Repetitive DNA sequences make up the majority of the human genome (Birney et al., 2007; de Koning et al., 2011), and these ubiquitous but understudied elements play a critical role in important biological processes such as embryogenesis and cellular reprogramming (Chuong et al., 2017; Elbarbary et al., 2016; Gerdes et al., 2016). For example, each unit of the D4Z4 macrosatellite repeat array contains a copy of the double homeobox 4 (DUX4) retrogene that is expressed in the germline and in four-cell human embryos where DUX4 activates a cleavage-specific transcriptional program (De Iaco et al., 2017; Hendrickson et al., 2017; Snider et al., 2010; Whiddon et al., 2017). This is in contrast to somatic tissues where DUX4 is silenced via repeat-mediated epigenetic repression of the D4Z4 arrays (Das and Chadwick, 2016; Daxinger et al., 2015; Snider et al., 2010; van Overveld et al., 2003; Zeng et al., 2009). To date, little is understood about how the epigenetic repression of DUX4 is relieved at specific times during germline and early embryo development, or what the mechanisms of establishing and maintaining epigenetic repression during later development and in somatic tissues are.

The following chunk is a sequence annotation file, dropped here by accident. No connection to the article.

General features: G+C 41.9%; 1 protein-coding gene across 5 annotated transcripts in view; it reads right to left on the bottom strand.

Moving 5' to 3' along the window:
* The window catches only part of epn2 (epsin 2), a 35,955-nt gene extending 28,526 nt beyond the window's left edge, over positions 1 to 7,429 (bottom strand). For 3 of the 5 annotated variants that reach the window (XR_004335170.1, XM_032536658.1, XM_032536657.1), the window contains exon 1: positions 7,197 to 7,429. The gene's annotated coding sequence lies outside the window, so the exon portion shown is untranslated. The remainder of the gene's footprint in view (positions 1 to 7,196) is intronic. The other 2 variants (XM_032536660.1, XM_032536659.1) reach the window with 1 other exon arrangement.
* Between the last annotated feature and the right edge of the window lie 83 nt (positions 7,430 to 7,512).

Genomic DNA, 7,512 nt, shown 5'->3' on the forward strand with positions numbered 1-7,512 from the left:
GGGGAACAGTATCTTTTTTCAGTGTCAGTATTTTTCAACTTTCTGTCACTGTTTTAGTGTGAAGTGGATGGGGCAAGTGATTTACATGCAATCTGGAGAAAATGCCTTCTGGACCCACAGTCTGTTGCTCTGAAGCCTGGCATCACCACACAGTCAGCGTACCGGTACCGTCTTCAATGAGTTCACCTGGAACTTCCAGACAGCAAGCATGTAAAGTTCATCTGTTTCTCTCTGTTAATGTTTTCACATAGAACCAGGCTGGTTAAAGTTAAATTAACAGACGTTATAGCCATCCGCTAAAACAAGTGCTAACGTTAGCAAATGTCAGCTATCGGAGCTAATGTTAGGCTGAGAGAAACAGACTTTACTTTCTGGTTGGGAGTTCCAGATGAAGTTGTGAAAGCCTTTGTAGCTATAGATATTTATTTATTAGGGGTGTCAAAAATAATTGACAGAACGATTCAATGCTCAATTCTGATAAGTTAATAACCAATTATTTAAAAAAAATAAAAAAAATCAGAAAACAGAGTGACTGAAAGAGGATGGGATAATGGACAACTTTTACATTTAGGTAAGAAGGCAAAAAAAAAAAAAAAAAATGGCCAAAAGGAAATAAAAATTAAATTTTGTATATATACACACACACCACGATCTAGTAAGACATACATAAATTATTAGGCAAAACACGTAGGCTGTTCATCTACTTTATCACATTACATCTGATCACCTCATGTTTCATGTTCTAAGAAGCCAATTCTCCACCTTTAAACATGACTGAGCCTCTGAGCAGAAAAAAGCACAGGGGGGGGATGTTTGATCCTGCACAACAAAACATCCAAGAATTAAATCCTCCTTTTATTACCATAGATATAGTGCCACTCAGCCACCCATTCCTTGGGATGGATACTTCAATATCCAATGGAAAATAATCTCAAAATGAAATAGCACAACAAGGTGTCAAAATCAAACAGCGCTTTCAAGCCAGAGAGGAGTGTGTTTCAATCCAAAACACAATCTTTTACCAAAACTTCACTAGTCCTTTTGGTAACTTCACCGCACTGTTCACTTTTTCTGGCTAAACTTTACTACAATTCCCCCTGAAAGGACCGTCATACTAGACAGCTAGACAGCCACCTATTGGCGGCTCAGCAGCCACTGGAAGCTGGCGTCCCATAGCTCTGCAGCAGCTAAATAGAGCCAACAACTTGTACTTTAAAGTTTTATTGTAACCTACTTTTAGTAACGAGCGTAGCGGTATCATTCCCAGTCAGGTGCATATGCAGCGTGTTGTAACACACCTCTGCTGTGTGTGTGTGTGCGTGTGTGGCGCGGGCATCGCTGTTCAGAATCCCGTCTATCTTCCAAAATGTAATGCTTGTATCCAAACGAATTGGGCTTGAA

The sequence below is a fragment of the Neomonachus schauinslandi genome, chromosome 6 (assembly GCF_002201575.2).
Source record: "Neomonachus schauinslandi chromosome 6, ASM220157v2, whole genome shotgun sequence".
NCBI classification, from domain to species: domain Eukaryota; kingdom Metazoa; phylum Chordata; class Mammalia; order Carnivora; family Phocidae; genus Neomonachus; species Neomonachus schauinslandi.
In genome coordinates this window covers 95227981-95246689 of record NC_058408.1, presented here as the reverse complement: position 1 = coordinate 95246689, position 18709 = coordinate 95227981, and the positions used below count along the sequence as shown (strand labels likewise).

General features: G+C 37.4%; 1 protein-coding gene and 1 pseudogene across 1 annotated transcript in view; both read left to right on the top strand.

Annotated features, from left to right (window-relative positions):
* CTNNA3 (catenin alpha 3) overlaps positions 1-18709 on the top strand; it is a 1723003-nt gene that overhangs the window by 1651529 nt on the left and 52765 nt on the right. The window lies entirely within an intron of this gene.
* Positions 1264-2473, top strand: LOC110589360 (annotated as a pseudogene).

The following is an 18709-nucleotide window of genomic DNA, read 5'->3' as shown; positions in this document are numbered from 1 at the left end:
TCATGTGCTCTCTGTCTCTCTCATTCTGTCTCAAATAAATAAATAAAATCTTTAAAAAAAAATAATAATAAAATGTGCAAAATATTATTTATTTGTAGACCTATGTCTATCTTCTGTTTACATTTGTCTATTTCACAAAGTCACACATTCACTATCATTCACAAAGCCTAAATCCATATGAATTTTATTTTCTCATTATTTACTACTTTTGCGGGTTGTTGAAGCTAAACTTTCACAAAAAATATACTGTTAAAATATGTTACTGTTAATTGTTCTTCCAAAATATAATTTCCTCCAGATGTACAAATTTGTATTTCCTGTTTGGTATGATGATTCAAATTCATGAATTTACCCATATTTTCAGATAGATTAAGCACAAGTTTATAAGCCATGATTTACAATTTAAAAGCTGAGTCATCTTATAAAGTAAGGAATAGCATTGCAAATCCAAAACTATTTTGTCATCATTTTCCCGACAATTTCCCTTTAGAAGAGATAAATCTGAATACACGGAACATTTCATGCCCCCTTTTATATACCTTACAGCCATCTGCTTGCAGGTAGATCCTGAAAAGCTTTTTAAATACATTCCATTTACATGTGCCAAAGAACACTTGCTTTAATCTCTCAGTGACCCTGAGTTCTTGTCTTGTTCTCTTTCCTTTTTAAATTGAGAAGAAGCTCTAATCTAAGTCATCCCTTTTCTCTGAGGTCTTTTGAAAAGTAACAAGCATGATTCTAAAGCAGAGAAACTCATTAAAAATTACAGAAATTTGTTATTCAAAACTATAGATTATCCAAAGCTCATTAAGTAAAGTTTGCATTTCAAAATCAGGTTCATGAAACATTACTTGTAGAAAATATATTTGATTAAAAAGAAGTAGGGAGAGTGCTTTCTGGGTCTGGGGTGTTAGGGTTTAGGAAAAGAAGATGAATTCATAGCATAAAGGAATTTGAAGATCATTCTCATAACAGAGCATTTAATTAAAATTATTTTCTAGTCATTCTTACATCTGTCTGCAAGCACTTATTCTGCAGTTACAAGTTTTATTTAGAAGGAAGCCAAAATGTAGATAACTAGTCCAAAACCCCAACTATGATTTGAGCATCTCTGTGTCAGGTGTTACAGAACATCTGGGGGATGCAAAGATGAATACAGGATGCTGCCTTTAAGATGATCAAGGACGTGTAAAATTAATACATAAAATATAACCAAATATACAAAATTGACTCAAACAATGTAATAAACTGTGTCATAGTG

Facioscapulohumeral muscular dystrophy (FSHD) is caused by the mis-expression of DUX4 in skeletal muscle (Tawil et al., 2014) and provides an experimentally tractable context in which to identify mechanisms that normally repress DUX4 in somatic cells as well as mechanisms that might regulate this repression during development. In individuals with FSHD, the epigenetic repression of DUX4 is incomplete as a consequence of having fewer than 11 D4Z4 repeats (FSHD type 1, FSHD1) or mutations in trans-acting chromatin repressors of D4Z4 (FSHD type 2, FSHD2), either of which results in ectopic expression of DUX4 in skeletal muscle when combined with a permissive chromosome 4qA haplotype that provides a polyadenylation site for the DUX4 mRNA (Lemmers et al., 2012; Lemmers et al., 2010; van den Boogaard et al., 2016). The mis-expression of DUX4 in skeletal muscle has many consequences that include induction of a cleavage-stage transcriptional program, suppression of the innate immune response and nonsense-mediated RNA decay (NMD) pathways, inhibition of myogenesis, and induction of cell death through mechanisms that involve the accumulation of aberrant and double-stranded RNAs (Bosnakovski et al., 2008; Feng et al., 2015; Geng et al., 2012; Kowaljow et al., 2007; Rickard et al., 2015; Shadle et al., 2017; Snider et al., 2009; Wallace et al., 2011; Winokur et al., 2003; Young et al., 2013). These cellular insults lead to progressive muscle weakness initiating in the face and upper body but eventually involving nearly all skeletal muscle groups (Tawil et al., 2014).